As the question about the costs and the procedure for the matching of antennas frequently occurs, we have described the process and explained it with some examples of projects. To estimate the costs, the answers to the following questions are necessary.
Standard questions on antenna matching:
- Which radio modules were used?
- How many radio modules / antennas are on the PCB?
- Which type of antennas were used?
- Which radio modules / radio ICs were used?
- Is a battery built into the housing, and what are the dimensions of the battery?
- What are the dimensions of the PCB?
- What are the dimensions of the housing?
- What is the application?
- How many units do you plan to produce per year?
- In which countries / regions should the device be certified?
- Is the PCB prepared with a U.FL socket as described in the IoT / M2M Cookbook?
The akorIoT team expects:
- Two PCBs, fully equipped with the enclosure
- Permission to change the PCBs mechanically for measurement
- Data sheets or hyperlinks to the antennas used
- Manufacturer and type of radio modules
If the PCB has been prepared accordingly, we charge 240 Euro for the matching of a single-band antenna. The matching of multiband antennas costs 240 Euro per band. If possible, frequency bands which are close together are combined and considered as one band. Here are a few examples. NB-IoT antennas for band 8 and band 20 or GNSS antennas for GPS and Glonass are considered as one band. The four different frequency bands or regions of SIGFOX are all in the range from 900 MHz to 1000 MHz and can be combined if necessary. This is similar for LoRa and LoRaWAN. Quadband antennas for GSM 850, GSM 900, GSM 1800 and GSM 1900 are considered as two bands because GSM 850 and GSM 900 is overlapping like GSM 1800 and GSM 1900. Only if further cellular bands below 800 MHz or above 2000 MHz are added, further costs will be incurred. If the first measurement shows that an antenna for three bands is easy to match, only two bands will be charged.
We measure and record the actual status (return loss), simulate a matching network, adapt the antenna with 2 to 4 components, specify the components and measure the return loss again. If the simulation shows that antenna matching is impossible, we stop immediately and only calculate the partial step. In addition, devices in series production can also be measured on a test sample basis. Since the PCB material is included in the matching network, it should not be changed. On the other hand, this means that a change in the PCB material requires a review of the matching network.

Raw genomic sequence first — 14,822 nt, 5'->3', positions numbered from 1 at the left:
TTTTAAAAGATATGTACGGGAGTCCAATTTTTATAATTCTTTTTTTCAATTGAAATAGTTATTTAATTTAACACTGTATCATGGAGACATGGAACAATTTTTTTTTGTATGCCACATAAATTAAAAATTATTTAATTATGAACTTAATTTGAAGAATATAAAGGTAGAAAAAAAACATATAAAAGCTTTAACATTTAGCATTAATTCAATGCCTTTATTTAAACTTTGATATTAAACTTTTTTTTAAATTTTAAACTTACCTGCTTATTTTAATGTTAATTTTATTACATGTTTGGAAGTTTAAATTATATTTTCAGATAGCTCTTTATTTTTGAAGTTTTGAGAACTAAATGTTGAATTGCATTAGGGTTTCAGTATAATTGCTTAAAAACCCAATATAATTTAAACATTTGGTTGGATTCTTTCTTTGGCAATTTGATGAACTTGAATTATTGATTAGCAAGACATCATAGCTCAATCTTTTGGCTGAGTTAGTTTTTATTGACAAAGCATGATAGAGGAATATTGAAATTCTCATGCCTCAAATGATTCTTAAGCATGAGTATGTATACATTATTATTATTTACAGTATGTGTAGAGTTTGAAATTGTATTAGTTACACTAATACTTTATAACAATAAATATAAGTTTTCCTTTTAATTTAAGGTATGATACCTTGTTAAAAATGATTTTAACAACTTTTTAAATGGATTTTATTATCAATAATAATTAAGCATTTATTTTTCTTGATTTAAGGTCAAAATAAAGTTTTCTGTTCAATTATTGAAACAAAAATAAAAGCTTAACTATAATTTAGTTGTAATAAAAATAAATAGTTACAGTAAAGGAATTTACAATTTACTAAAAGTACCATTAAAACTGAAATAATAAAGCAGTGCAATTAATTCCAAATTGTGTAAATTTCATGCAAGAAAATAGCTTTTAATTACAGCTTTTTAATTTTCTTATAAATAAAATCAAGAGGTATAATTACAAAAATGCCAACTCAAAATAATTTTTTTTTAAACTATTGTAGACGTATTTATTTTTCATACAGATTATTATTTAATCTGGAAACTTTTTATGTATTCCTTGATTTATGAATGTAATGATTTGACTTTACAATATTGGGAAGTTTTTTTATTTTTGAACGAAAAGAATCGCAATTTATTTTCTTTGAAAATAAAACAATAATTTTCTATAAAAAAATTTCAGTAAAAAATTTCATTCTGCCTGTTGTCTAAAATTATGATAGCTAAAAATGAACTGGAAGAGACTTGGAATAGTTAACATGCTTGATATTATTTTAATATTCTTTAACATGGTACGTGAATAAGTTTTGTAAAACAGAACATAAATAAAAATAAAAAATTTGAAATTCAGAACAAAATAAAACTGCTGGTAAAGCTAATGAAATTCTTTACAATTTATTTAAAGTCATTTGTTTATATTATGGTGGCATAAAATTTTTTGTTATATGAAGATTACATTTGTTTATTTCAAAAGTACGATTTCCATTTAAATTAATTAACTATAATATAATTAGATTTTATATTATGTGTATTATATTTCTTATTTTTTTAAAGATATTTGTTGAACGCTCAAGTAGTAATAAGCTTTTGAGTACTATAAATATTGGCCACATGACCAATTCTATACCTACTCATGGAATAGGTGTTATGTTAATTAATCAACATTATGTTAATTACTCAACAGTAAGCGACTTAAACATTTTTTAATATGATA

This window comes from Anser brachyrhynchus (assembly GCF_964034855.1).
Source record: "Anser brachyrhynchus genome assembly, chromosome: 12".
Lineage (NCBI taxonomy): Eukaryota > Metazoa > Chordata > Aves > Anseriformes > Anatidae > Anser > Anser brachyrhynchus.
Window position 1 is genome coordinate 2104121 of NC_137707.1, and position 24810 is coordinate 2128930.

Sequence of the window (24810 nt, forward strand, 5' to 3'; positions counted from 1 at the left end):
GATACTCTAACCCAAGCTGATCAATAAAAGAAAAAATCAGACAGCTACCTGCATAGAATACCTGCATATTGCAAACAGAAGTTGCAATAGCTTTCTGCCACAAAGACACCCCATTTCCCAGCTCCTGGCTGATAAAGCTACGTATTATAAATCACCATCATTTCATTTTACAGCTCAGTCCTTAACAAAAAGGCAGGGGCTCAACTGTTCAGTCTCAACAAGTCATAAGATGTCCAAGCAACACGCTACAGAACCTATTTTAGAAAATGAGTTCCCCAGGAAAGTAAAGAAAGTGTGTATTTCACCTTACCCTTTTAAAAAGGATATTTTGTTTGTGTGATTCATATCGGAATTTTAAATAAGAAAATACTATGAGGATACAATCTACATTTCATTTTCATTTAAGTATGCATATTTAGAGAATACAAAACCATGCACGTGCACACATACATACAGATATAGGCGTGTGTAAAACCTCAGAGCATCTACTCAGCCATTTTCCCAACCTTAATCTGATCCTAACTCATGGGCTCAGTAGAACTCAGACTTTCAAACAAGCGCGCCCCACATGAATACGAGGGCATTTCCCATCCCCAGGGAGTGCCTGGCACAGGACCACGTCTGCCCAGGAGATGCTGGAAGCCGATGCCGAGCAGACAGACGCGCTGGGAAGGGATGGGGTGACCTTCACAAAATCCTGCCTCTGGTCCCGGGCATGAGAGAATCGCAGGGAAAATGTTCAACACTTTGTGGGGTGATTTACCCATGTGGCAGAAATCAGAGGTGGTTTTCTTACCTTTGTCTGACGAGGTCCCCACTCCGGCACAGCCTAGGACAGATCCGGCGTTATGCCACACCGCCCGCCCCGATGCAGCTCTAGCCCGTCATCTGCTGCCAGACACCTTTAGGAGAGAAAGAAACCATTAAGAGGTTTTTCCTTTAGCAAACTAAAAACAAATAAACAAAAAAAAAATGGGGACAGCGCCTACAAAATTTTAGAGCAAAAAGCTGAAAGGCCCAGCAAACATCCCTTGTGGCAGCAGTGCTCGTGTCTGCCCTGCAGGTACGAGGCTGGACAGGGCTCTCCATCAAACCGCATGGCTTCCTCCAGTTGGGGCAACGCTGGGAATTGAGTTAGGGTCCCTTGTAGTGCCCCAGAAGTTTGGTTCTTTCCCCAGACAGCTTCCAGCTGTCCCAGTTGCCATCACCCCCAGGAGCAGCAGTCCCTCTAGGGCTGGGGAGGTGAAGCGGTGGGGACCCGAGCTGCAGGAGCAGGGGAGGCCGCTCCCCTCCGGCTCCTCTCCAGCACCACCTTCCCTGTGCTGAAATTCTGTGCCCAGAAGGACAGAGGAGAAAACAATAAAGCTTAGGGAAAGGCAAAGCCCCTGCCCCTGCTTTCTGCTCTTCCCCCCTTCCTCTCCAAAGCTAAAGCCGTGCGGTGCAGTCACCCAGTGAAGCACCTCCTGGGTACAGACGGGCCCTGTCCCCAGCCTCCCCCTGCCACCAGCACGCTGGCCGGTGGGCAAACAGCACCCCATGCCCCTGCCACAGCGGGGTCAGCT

The preparation of the PCB will be charged on a time and material basis. If no U.FL socket is planned on the PCB, we place a socket manually by hand. It is possible that the board will not be functional after this manual rework. If there is not enough space for a U.FL socket, we need partially assembled PCBs without radio modules or desolder the radio modules from the PCB. How to place this U.FL socket on the PCB was explained in the IoT / M2M cookbook.
As an option, the antenna can be measured in three axes on the antenna-radiation-pattern. The whole device is then rotated three times in three axes in 10 degree steps on a rotary table with stepper motor by 360 degrees. This costs a sum of 360 euros for three axles. For multi-band antennas the amount of 360 Euro is charged several times. A good return loss is not equivalent to good radiation. akorDolly is a good example of a perfect return loss, but an uneven curve in the radiation. The head of akorDolly prevents an equal radiation in all directions. The same happens with large batteries in the housing. With akorDolly the sum of the radiation shadows results from the radiation shadow of the head and the radiation shadow of the battery in the housing.
Furthermore, there is the option of accompanying the radio certification. In addition, we offer the inspection of the PCBs on the routing of the tracks and the inspection of the schematics at extra cost. If internal development capacities are lacking, the akorIoT team will be happy to take over the task.
Services around the antenna
- Matching of antennas as described above
- Selection of antennas
- Development of customer-specific antennas
- Test setups with empty PCBs with standard antennas and customer-specific antennas in the housing
- Workshops at the customer
- Seminars and training on antenna design, PCB layout and radio certification
- Development of complete devices with internal and external antennas